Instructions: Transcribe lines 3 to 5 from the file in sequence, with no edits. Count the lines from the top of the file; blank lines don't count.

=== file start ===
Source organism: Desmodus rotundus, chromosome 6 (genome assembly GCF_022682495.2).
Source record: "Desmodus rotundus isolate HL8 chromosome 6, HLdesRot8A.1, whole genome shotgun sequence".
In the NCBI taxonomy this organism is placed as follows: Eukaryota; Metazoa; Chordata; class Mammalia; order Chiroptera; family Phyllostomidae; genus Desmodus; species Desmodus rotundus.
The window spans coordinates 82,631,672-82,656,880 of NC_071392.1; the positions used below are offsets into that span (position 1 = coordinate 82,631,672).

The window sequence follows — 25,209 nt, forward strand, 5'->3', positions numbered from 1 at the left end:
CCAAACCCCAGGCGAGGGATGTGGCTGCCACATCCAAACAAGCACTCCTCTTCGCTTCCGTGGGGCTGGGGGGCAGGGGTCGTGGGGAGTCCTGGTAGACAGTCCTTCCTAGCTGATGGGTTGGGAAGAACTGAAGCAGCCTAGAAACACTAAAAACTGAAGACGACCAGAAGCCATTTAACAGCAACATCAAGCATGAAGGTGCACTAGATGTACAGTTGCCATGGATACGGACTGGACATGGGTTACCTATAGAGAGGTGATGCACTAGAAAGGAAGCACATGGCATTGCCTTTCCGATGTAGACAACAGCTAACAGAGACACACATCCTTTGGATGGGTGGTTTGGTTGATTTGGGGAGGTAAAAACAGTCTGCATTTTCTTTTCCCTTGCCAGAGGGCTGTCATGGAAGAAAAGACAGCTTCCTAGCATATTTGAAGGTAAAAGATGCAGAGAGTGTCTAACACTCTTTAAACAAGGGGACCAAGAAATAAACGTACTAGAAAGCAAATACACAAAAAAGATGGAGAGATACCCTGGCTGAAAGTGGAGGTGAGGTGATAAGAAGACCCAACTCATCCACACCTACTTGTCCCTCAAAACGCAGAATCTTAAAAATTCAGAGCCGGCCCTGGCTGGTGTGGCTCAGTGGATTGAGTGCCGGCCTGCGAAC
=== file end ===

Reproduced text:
In the NCBI taxonomy this organism is placed as follows: Eukaryota; Metazoa; Chordata; class Mammalia; order Chiroptera; family Phyllostomidae; genus Desmodus; species Desmodus rotundus.
The window spans coordinates 82,631,672-82,656,880 of NC_071392.1; the positions used below are offsets into that span (position 1 = coordinate 82,631,672).

The window sequence follows — 25,209 nt, forward strand, 5'->3', positions numbered from 1 at the left end: